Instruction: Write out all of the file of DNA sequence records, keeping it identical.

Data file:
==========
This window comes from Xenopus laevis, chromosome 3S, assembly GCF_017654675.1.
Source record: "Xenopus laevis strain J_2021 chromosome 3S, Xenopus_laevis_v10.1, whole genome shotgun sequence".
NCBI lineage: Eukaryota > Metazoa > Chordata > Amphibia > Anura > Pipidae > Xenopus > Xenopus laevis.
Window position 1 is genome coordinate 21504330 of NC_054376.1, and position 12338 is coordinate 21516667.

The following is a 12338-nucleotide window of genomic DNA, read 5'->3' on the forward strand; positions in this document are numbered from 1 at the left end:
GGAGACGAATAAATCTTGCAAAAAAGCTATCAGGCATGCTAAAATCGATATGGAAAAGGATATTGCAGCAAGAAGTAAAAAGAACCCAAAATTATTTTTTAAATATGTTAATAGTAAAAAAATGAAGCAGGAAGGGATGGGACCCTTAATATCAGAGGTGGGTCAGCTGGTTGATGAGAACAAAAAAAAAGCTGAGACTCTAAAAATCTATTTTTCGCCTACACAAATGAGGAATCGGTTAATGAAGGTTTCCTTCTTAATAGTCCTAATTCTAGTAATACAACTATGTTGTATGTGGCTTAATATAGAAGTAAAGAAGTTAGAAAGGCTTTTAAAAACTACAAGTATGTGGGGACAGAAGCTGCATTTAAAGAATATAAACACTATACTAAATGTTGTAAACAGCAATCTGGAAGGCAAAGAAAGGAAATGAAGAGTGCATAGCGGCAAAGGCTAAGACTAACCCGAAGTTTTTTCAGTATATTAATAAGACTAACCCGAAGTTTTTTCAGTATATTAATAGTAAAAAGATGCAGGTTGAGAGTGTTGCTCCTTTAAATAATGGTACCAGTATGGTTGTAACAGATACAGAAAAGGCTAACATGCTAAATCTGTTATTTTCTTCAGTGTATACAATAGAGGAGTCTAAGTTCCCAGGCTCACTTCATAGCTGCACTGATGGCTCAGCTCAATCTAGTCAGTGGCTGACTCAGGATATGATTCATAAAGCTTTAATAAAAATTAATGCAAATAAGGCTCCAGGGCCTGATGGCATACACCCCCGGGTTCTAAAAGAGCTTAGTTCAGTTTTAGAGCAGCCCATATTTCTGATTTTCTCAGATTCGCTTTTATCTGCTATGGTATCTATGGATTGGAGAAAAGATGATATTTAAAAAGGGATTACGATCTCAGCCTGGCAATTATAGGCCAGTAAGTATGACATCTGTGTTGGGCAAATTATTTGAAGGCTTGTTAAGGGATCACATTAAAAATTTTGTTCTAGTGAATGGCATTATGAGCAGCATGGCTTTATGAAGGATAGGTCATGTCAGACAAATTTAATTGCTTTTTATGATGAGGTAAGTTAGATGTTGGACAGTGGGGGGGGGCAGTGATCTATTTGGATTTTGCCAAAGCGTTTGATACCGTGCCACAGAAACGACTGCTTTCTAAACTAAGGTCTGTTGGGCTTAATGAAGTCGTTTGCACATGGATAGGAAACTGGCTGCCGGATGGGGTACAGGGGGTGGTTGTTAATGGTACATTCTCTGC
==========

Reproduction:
This window comes from Xenopus laevis, chromosome 3S, assembly GCF_017654675.1.
Source record: "Xenopus laevis strain J_2021 chromosome 3S, Xenopus_laevis_v10.1, whole genome shotgun sequence".
NCBI lineage: Eukaryota > Metazoa > Chordata > Amphibia > Anura > Pipidae > Xenopus > Xenopus laevis.
Window position 1 is genome coordinate 21504330 of NC_054376.1, and position 12338 is coordinate 21516667.

The following is a 12338-nucleotide window of genomic DNA, read 5'->3' on the forward strand; positions in this document are numbered from 1 at the left end:
GGAGACGAATAAATCTTGCAAAAAAGCTATCAGGCATGCTAAAATCGATATGGAAAAGGATATTGCAGCAAGAAGTAAAAAGAACCCAAAATTATTTTTTAAATATGTTAATAGTAAAAAAATGAAGCAGGAAGGGATGGGACCCTTAATATCAGAGGTGGGTCAGCTGGTTGATGAGAACAAAAAAAAAGCTGAGACTCTAAAAATCTATTTTTCGCCTACACAAATGAGGAATCGGTTAATGAAGGTTTCCTTCTTAATAGTCCTAATTCTAGTAATACAACTATGTTGTATGTGGCTTAATATAGAAGTAAAGAAGTTAGAAAGGCTTTTAAAAACTACAAGTATGTGGGGACAGAAGCTGCATTTAAAGAATATAAACACTATACTAAATGTTGTAAACAGCAATCTGGAAGGCAAAGAAAGGAAATGAAGAGTGCATAGCGGCAAAGGCTAAGACTAACCCGAAGTTTTTTCAGTATATTAATAAGACTAACCCGAAGTTTTTTCAGTATATTAATAGTAAAAAGATGCAGGTTGAGAGTGTTGCTCCTTTAAATAATGGTACCAGTATGGTTGTAACAGATACAGAAAAGGCTAACATGCTAAATCTGTTATTTTCTTCAGTGTATACAATAGAGGAGTCTAAGTTCCCAGGCTCACTTCATAGCTGCACTGATGGCTCAGCTCAATCTAGTCAGTGGCTGACTCAGGATATGATTCATAAAGCTTTAATAAAAATTAATGCAAATAAGGCTCCAGGGCCTGATGGCATACACCCCCGGGTTCTAAAAGAGCTTAGTTCAGTTTTAGAGCAGCCCATATTTCTGATTTTCTCAGATTCGCTTTTATCTGCTATGGTATCTATGGATTGGAGAAAAGATGATATTTAAAAAGGGATTACGATCTCAGCCTGGCAATTATAGGCCAGTAAGTATGACATCTGTGTTGGGCAAATTATTTGAAGGCTTGTTAAGGGATCACATTAAAAATTTTGTTCTAGTGAATGGCATTATGAGCAGCATGGCTTTATGAAGGATAGGTCATGTCAGACAAATTTAATTGCTTTTTATGATGAGGTAAGTTAGATGTTGGACAGTGGGGGGGGGCAGTGATCTATTTGGATTTTGCCAAAGCGTTTGATACCGTGCCACAGAAACGACTGCTTTCTAAACTAAGGTCTGTTGGGCTTAATGAAGTCGTTTGCACATGGATAGGAAACTGGCTGCCGGATGGGGTACAGGGGGTGGTTGTTAATGGTACATTCTCTGC